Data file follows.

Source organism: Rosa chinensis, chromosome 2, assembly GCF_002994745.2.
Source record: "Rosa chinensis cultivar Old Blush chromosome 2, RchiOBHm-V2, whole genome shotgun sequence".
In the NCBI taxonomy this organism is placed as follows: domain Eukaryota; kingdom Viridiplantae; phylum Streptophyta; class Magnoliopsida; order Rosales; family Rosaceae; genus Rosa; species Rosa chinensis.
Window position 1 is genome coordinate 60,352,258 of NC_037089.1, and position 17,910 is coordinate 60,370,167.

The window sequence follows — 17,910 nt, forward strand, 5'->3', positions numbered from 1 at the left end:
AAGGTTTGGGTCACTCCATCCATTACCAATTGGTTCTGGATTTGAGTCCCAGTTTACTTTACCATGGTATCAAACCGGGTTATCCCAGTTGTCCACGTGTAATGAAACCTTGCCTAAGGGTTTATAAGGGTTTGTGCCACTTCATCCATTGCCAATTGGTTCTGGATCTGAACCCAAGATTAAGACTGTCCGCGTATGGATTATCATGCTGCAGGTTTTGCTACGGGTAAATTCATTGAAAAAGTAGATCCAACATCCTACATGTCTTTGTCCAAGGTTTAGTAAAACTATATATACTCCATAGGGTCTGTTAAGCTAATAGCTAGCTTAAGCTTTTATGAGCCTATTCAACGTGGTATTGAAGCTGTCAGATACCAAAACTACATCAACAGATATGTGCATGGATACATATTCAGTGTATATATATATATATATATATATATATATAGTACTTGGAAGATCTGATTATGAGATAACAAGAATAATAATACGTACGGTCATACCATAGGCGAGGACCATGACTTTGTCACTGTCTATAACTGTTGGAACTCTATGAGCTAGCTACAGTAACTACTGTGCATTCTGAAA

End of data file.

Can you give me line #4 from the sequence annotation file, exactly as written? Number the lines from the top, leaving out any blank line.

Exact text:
Window position 1 is genome coordinate 60,352,258 of NC_037089.1, and position 17,910 is coordinate 60,370,167.